Alcohol marketing in popular movies doubles in past two decades
PAS Meeting Updates
SAN FRANCISCO – Alcohol brand placements in popular movies of all ratings nearly doubled
during the past two decades, new research shows, but particularly in child-rated movies.
Researchers presenting these findings at the 2017 Pediatric Academic Societies Meeting
in San Francisco found the alcohol brands on the movie set are often those young people
report drinking the most.
“Children and young people look to movie stars as role models.” said James D. Sargent,
MD, FAAP, a professor in the departments of Pediatrics and Community & Family Medicine
at the Geisel School of Medicine at Dartmouth and an author of the study. “For alcohol
companies, when a favorite star uses a certain brand of alcohol, that brand gets linked
to all the characteristics young admirers see in their movie idol. That’s why it’s
no surprise that the brands commonly shown in movies are the most highly advertised
brands, and the same brands underage drinkers tend to drink,” he said.
The abstract, “Trends in alcohol brand placements in top U.S. Movies, 1996-2015,”
will be presented on Tuesday, May 9, at the Moscone Center West Convention Center.
Looking at the top 100 movies with the highest U.S. box-office gross revenues each
year during the two-decade study period, the researchers determined that alcohol brand
placement increased annually by an average of 5% each year, and 92% overall. Other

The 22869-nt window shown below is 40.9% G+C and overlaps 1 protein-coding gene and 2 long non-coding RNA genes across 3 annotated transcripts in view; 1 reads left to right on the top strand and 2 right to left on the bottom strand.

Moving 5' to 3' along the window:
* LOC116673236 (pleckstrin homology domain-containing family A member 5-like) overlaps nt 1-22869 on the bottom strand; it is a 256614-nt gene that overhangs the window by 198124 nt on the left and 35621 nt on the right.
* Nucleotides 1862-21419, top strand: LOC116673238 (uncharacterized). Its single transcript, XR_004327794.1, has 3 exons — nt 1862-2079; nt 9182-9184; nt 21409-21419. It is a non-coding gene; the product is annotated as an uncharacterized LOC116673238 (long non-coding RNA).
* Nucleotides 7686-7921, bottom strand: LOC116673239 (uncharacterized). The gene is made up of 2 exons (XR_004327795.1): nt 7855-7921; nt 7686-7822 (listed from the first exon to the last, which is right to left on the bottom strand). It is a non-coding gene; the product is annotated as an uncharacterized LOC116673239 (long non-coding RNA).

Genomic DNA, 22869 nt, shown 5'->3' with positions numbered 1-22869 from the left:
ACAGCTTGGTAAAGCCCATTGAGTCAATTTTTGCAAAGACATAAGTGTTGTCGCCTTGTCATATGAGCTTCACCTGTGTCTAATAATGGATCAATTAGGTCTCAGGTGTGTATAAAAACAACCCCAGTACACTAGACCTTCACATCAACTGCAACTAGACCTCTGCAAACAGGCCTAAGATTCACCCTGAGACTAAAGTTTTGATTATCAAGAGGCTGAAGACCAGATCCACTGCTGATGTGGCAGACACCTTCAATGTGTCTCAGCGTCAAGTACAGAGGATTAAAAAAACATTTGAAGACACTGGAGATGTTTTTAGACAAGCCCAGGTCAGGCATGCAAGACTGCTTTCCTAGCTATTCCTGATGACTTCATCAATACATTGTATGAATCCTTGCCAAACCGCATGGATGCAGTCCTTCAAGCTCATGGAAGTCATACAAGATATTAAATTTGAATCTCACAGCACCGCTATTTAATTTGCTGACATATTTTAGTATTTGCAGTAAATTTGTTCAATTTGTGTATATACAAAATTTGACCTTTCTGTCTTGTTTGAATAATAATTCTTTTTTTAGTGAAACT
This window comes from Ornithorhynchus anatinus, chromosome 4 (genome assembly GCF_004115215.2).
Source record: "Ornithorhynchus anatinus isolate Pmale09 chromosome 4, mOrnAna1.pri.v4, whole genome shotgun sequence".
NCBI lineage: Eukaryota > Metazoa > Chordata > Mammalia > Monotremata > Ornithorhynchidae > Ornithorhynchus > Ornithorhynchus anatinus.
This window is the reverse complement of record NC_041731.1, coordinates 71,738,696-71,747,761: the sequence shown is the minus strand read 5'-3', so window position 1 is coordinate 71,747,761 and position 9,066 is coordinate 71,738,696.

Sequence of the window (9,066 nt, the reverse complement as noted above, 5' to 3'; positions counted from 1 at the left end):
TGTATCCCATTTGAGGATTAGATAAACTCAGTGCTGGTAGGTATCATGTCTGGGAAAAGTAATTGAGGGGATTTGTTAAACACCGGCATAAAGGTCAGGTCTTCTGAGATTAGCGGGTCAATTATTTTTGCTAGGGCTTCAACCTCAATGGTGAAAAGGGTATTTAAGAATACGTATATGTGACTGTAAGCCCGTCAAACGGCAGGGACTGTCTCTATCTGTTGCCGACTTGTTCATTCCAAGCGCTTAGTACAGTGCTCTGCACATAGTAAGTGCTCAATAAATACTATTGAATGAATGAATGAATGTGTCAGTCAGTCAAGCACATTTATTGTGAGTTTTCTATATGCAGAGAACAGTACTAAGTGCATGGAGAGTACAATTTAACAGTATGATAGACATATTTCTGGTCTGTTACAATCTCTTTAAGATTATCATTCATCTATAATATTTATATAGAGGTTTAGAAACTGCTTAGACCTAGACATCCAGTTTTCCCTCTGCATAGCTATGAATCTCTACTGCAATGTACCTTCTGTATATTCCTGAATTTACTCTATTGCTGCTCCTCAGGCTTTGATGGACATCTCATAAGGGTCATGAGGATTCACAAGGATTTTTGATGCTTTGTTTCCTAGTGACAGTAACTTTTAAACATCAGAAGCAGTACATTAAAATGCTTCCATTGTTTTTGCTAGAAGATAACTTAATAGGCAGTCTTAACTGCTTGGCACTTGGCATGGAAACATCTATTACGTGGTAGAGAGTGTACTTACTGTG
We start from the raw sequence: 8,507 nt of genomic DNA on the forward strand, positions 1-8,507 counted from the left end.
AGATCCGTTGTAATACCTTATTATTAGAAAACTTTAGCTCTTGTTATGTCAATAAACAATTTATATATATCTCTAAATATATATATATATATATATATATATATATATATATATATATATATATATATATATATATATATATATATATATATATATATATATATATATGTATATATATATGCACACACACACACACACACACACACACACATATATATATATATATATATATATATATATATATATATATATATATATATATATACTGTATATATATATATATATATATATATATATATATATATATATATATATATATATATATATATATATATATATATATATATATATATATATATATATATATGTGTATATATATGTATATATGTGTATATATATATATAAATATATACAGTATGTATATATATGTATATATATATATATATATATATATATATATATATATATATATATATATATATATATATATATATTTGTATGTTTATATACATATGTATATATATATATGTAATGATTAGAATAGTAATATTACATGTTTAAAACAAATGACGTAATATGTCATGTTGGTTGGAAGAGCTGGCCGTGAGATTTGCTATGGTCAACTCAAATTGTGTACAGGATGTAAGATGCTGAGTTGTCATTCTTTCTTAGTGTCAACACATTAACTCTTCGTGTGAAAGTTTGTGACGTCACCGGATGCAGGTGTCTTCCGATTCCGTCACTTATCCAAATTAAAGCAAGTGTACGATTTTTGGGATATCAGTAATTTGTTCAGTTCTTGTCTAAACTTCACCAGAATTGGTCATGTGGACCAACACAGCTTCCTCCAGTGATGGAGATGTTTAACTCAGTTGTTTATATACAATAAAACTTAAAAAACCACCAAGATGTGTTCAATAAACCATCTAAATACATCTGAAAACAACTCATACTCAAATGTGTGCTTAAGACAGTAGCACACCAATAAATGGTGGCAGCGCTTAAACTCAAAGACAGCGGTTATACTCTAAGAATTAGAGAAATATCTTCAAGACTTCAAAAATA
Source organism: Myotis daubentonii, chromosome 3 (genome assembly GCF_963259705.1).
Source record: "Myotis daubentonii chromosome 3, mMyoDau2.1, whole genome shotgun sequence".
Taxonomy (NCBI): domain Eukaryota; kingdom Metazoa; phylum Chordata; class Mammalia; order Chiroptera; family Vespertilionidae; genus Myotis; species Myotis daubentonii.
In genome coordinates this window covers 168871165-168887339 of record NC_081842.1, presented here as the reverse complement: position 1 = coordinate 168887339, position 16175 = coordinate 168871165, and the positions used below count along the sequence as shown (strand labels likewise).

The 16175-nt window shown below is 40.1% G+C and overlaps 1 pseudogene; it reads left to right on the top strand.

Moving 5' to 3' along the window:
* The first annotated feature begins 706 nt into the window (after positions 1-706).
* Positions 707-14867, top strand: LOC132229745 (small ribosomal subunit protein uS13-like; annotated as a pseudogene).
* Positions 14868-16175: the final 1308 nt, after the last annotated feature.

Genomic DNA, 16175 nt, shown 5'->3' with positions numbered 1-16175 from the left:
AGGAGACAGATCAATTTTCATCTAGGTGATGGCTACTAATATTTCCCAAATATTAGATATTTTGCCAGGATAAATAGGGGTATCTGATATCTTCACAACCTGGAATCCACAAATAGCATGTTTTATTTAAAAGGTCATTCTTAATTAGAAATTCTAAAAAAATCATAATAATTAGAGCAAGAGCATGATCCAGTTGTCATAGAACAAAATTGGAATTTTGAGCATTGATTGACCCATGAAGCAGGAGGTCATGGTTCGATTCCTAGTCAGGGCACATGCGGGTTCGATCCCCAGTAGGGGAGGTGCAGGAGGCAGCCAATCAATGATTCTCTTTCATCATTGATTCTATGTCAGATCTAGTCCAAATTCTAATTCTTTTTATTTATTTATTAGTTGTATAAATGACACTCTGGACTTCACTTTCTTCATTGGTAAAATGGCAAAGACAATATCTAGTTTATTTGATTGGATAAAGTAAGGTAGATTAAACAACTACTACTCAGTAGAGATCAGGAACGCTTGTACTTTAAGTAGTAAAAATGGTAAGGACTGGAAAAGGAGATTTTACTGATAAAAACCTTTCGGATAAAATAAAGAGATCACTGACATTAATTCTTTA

Alcohol use was portrayed in 87% (1,741) of all movies, overall. Specific brands of
alcohol appeared in 44% (867) of them.
Characters were shown drinking alcohol in 85% (1,108) of all top movies rated for
children during the study period.
Alcohol brands appeared in 41% (533) of child-rated movies during the study period.
“Alcohol continues to be the drug of choice among young people,” says co-author Samantha
Cukier, Ph.D., M.B.A., one that is responsible for 4,300 deaths in the U.S. each year
among people under the age of 21. “This research suggests exposure to alcohol marketing
increases in movies each year, which is concerning because movie alcohol exposure
has been repeatedly shown to predict future alcohol use and higher rates of problem
drinking,” she said.
Dr. Cukier said the findings also have policy implications.
“The high frequency of brand placements in movies aimed at children and young adolescents
raises questions about the adequacy of alcohol marketing self-regulation,” she said.
“I don’t think they are doing enough to avoid the underage segment in their movie
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